Sunday, November 20, 2016
Got these from a good friend who knows that I collect toy soldiers. You can find them online at Amazon. They will not add fighting poses to your army, but they might amuse you a bit.
Brogamats Yoga GIs - Part I
I think I could do 3 out of 4 here. Any guesses re which?
Brogamats Yoga GIs - Part II
Coming to your nearest bootcamp?
Saturday, May 28, 2016
I don't really know much about this manufacturer. It's not listed on the O'Brien guides and I only found one reference to it online at Toy Soldier HQ, which has it listed under Foreign Manufacturers without specifying the country of origin. It also says that these figures were made around the mid 70s, which would make sense, given the fact that they copied some of the Matchbox and Airfix poses. Whether they made any other figures, WWI or otherwise, is also unknown to me. So if you happen to have any more info on them, please leave a comment.
Imperial US Infantry - Part I
This is an interesting set in 1:32 scale. It is a mix of figures based on the Matchbox GIs, Airfix GIs, and the Airfix Australians. The Australians have given up their distinctive hat in favor of the steel helmet. As far as I know there are 9 poses. The missing guys are the Australian Bren gunner who is kneeling, the Australian who is standing/walking on guard duty, the Airfix GI with the bazoooka -he was given a base-, and the Airfix GI who is running with the rifle at his chest. The nice thing is that they have cast them in a way that you can hardly distinguish that they are originally from different sets. The original Matchbox guys used to have baggier outfits, and the Airfix guys were a bit slimmer, but here they look as if they were from the same set. As far as I know, they were made in the mid 70s and they have the Imperial brand stamped beneath their bases
Imperial US Infantry - Part II
This picture includes four additional poses. Two of the men shown were already in the prior picture. Again, these are a mix of Airfix GIs and ANZAC troops, with some slight modifications. Likle the bazooka man has been given a much needed base. And the man standing with the weapon slung over his shoulder has been given a helmet. Other than that, they are very mush the same as the Airfix figures. The paint on this guys was added by a prior owner.
Sunday, January 31, 2016
Jean Hoefler is a German firm started in Furth, Germany in 1923. It was founded by three brothers, George, Leonard, and Johann Höfler - it is not clear to me where the name Jean comes from. The firm had its origins in the manufacturing of sheet metal products, and while the other two brothers broke away to produce other consumer goods and tools, Johann focused on making tin toys. In the 50's, Johann's son Ernst took over and shortly after moved away from tin into plastic. The range of toys that they produced was large, and it's possible that they are better known for their cars, than their toy soldiers, particularly the red, ride-on 'bobby' car. In terms of toy soldiers, they covered a good range of periods, such as medievals -including some nice siege machines-, cowboys and indians, US Cavalry, Napoleonics, Astronauts, and of course, some WWII figures. They seem to have been popular during the 80's when they were one of the few firms making these figures. In terms of WWII figures in particular, I am only aware of their US GIs. Let's take a look at them.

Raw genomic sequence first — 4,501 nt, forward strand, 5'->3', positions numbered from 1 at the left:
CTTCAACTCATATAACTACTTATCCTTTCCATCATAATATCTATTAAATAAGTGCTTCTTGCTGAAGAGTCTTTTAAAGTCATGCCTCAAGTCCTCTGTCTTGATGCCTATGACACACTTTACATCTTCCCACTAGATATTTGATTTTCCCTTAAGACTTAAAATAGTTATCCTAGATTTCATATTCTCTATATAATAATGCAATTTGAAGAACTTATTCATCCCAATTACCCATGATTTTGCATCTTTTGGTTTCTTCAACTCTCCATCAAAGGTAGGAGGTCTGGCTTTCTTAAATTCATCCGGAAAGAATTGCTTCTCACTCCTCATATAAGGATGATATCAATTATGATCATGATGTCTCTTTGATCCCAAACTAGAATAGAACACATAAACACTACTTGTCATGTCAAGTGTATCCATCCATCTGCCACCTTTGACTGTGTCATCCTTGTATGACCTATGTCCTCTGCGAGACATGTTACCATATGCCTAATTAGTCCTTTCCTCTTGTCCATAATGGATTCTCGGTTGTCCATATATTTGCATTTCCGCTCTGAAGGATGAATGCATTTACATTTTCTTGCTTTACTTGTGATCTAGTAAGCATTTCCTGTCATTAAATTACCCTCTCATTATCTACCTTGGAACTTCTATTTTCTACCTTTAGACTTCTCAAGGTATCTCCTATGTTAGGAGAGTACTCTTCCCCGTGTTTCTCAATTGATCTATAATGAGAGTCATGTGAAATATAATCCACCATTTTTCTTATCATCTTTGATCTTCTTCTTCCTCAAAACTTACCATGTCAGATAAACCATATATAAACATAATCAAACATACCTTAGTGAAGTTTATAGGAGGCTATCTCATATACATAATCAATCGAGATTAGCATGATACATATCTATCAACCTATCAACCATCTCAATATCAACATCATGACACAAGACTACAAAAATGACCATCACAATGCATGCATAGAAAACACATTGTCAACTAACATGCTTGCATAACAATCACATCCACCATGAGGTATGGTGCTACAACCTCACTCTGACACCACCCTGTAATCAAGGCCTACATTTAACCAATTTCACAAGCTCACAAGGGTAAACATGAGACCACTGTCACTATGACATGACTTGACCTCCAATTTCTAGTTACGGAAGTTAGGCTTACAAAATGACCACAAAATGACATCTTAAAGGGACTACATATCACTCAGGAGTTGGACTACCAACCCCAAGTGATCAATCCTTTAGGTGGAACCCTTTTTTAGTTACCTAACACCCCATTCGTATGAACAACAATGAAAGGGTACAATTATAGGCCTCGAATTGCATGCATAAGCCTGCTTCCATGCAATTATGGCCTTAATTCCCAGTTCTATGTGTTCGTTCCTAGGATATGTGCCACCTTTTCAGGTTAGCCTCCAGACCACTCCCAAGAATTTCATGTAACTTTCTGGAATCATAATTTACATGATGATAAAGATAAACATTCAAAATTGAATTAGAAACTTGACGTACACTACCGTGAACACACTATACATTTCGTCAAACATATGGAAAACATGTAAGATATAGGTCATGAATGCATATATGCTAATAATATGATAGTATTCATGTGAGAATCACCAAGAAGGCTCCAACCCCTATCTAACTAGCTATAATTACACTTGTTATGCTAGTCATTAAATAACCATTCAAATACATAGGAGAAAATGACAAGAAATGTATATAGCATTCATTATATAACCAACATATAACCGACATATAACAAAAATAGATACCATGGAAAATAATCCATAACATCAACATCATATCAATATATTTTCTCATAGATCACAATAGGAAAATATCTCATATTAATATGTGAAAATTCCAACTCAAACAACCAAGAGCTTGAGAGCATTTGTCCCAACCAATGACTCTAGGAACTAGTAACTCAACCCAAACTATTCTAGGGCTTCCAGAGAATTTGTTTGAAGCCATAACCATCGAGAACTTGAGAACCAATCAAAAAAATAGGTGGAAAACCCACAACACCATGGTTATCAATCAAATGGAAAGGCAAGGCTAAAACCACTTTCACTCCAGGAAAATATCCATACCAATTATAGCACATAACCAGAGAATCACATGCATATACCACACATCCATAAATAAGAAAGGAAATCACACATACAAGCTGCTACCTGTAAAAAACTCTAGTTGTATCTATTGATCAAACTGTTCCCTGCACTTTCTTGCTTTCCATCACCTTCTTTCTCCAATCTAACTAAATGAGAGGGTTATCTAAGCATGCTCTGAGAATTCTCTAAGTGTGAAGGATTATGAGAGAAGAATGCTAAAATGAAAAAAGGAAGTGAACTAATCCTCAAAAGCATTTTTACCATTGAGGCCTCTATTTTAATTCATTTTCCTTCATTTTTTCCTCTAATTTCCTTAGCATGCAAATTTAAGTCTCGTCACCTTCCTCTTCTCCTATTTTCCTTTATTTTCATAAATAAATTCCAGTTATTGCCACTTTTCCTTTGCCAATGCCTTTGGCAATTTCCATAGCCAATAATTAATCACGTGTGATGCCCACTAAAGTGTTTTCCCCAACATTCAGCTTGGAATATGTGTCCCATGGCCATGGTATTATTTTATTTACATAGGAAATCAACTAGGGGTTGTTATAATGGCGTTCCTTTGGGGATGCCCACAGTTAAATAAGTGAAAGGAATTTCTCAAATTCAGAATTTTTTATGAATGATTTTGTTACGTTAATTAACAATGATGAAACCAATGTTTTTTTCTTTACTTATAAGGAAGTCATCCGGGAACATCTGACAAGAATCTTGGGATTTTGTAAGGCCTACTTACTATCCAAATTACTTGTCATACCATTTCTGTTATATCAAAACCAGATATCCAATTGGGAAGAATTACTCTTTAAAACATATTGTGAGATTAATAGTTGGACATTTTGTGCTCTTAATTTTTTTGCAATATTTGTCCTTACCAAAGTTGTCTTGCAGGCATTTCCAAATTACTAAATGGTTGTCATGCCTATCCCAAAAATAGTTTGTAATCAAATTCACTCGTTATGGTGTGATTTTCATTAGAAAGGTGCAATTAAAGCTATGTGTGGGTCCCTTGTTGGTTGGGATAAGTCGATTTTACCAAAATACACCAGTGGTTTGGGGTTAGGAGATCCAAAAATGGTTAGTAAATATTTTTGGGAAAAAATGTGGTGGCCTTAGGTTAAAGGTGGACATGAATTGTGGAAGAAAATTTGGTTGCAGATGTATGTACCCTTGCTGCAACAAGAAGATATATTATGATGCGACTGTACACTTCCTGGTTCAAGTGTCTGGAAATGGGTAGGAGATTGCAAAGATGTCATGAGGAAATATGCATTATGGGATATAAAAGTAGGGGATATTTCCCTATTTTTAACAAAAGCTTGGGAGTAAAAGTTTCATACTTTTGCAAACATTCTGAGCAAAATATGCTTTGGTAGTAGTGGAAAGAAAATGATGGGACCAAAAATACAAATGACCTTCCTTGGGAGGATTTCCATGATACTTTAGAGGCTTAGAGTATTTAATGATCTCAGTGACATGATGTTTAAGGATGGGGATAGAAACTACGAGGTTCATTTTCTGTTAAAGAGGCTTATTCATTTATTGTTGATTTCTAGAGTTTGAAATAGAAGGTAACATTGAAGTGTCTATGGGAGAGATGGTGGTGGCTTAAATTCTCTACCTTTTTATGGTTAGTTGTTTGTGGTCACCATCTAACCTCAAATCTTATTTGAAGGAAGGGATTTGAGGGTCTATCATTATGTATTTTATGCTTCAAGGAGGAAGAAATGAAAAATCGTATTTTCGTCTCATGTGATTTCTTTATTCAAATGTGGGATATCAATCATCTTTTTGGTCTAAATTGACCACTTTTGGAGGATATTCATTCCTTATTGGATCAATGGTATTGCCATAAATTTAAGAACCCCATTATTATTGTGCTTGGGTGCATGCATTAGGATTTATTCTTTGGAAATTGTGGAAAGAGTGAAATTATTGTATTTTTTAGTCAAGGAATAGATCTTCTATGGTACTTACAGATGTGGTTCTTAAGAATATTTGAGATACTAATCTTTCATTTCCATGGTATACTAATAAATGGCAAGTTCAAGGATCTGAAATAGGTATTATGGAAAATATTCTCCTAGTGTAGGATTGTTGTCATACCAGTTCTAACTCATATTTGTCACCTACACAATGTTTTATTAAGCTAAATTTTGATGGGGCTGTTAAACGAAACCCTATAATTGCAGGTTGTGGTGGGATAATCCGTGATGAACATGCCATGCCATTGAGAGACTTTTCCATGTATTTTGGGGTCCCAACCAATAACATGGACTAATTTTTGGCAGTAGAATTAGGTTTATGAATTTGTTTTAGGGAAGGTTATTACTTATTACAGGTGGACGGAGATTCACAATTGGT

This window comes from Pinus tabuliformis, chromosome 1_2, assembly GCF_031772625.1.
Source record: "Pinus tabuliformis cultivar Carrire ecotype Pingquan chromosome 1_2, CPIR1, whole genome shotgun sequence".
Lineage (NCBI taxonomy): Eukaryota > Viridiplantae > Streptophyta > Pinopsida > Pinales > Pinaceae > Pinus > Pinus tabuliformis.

Jean Hoefler US Infantry
These are five out of the eight poses made by Jean Hoefler. I have also seen them in dark green plastic. The missing guys are a bazooka man, a heavy machine gunner, and an officer leading on his men. The sculpting is fairly good, both in terms of the level of detail and the movement in the poses - aside from the guy who is just standing around. I don't know if the figures came factory-painted or if a prior owner painted them. Overall a nice set. It would have been nice if they had made some Germans to go against them. Being a German firm, it's likely that they decided to side-step that land mine.
Logistics is key for every army, but for the Soviets, with its huge territorial expanses, this was a crucial element during WWII, as it was bitterly discovered by the Germans. During the course of the war, the Soviet High Command needed to move huge amounts of men and materiel to replace its losses which were several times higher than those of the Germans throughout the course of the campaign, and in the later phases of the war, to overwhelm their enemy and roll them back all the way back Germany. While much of it was done by rail, trucks played a key role in getting the cargo to and from the railway endpoints, or covering areas where the railway infrastructure was inadequate. In terms of toy soldier trucks, we don't have much, but I recently found one which is a good start. Let's take a look.
Ural Soviet Truck
This truck was actually introduced in 1976 and saw action in Afghanistan. Its name comes from the fact that it was manufactured at the Ural Automotive Plant. It is a very versatile vehicle, which has been adapted to many uses both within the military and in the civilian world. It is capable of traveling very rugged terrain and has a reputation for being easy to maintain and repair, Given the scarcity of WWII Soviet cargo trucks in the toy soldier world -outside of model kits, I find this to be a very viable alternative to give my WWII Soviet troops some logistical support. As you can see, the canvas has some Cyrillic writing, which makes it distinctively Soviet.
Click here to take a look at German Cargo Trucks
Click here to take a look at US Cargo Trucks